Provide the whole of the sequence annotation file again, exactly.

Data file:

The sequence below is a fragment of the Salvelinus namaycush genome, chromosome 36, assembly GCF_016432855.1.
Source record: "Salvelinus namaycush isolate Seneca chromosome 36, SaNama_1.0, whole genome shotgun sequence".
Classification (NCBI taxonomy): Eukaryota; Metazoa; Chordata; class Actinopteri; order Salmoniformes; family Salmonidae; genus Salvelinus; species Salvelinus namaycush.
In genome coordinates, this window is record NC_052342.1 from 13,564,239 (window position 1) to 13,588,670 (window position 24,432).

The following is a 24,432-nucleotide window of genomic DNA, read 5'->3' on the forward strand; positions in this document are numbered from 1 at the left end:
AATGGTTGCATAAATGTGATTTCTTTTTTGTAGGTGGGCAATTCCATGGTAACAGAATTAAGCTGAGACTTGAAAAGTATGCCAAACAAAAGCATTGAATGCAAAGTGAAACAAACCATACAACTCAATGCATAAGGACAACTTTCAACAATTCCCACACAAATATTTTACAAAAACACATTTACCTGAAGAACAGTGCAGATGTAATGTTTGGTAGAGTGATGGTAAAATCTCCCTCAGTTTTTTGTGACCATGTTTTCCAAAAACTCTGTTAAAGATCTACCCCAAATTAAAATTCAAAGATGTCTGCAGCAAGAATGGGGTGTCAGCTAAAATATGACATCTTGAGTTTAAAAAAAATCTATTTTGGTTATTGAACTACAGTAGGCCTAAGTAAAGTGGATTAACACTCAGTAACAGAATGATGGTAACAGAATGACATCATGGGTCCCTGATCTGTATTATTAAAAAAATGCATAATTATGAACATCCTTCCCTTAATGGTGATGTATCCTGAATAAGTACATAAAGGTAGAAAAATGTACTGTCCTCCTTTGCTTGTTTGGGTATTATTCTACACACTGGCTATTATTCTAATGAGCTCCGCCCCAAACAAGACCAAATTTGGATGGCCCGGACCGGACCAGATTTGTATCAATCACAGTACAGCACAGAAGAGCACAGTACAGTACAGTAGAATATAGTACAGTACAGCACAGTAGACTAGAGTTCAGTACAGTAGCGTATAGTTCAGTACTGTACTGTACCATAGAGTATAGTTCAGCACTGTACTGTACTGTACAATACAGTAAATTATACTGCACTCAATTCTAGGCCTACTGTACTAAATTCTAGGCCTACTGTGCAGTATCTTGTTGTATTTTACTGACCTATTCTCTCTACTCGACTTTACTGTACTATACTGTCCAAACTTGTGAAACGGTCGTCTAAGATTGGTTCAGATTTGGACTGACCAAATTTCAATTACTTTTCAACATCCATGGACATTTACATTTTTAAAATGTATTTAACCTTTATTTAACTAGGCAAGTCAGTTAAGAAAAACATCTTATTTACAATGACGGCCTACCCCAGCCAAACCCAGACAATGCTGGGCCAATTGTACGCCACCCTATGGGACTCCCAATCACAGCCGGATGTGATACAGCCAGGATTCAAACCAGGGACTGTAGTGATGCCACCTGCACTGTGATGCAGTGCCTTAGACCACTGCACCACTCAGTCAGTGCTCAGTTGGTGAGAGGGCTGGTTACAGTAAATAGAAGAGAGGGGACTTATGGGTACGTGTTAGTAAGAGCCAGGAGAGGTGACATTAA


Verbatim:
The sequence below is a fragment of the Salvelinus namaycush genome, chromosome 36, assembly GCF_016432855.1.
Source record: "Salvelinus namaycush isolate Seneca chromosome 36, SaNama_1.0, whole genome shotgun sequence".
Classification (NCBI taxonomy): Eukaryota; Metazoa; Chordata; class Actinopteri; order Salmoniformes; family Salmonidae; genus Salvelinus; species Salvelinus namaycush.
In genome coordinates, this window is record NC_052342.1 from 13,564,239 (window position 1) to 13,588,670 (window position 24,432).

The following is a 24,432-nucleotide window of genomic DNA, read 5'->3' on the forward strand; positions in this document are numbered from 1 at the left end:
AATGGTTGCATAAATGTGATTTCTTTTTTGTAGGTGGGCAATTCCATGGTAACAGAATTAAGCTGAGACTTGAAAAGTATGCCAAACAAAAGCATTGAATGCAAAGTGAAACAAACCATACAACTCAATGCATAAGGACAACTTTCAACAATTCCCACACAAATATTTTACAAAAACACATTTACCTGAAGAACAGTGCAGATGTAATGTTTGGTAGAGTGATGGTAAAATCTCCCTCAGTTTTTTGTGACCATGTTTTCCAAAAACTCTGTTAAAGATCTACCCCAAATTAAAATTCAAAGATGTCTGCAGCAAGAATGGGGTGTCAGCTAAAATATGACATCTTGAGTTTAAAAAAAATCTATTTTGGTTATTGAACTACAGTAGGCCTAAGTAAAGTGGATTAACACTCAGTAACAGAATGATGGTAACAGAATGACATCATGGGTCCCTGATCTGTATTATTAAAAAAATGCATAATTATGAACATCCTTCCCTTAATGGTGATGTATCCTGAATAAGTACATAAAGGTAGAAAAATGTACTGTCCTCCTTTGCTTGTTTGGGTATTATTCTACACACTGGCTATTATTCTAATGAGCTCCGCCCCAAACAAGACCAAATTTGGATGGCCCGGACCGGACCAGATTTGTATCAATCACAGTACAGCACAGAAGAGCACAGTACAGTACAGTAGAATATAGTACAGTACAGCACAGTAGACTAGAGTTCAGTACAGTAGCGTATAGTTCAGTACTGTACTGTACCATAGAGTATAGTTCAGCACTGTACTGTACTGTACAATACAGTAAATTATACTGCACTCAATTCTAGGCCTACTGTACTAAATTCTAGGCCTACTGTGCAGTATCTTGTTGTATTTTACTGACCTATTCTCTCTACTCGACTTTACTGTACTATACTGTCCAAACTTGTGAAACGGTCGTCTAAGATTGGTTCAGATTTGGACTGACCAAATTTCAATTACTTTTCAACATCCATGGACATTTACATTTTTAAAATGTATTTAACCTTTATTTAACTAGGCAAGTCAGTTAAGAAAAACATCTTATTTACAATGACGGCCTACCCCAGCCAAACCCAGACAATGCTGGGCCAATTGTACGCCACCCTATGGGACTCCCAATCACAGCCGGATGTGATACAGCCAGGATTCAAACCAGGGACTGTAGTGATGCCACCTGCACTGTGATGCAGTGCCTTAGACCACTGCACCACTCAGTCAGTGCTCAGTTGGTGAGAGGGCTGGTTACAGTAAATAGAAGAGAGGGGACTTATGGGTACGTGTTAGTAAGAGCCAGGAGAGGTGACATTAA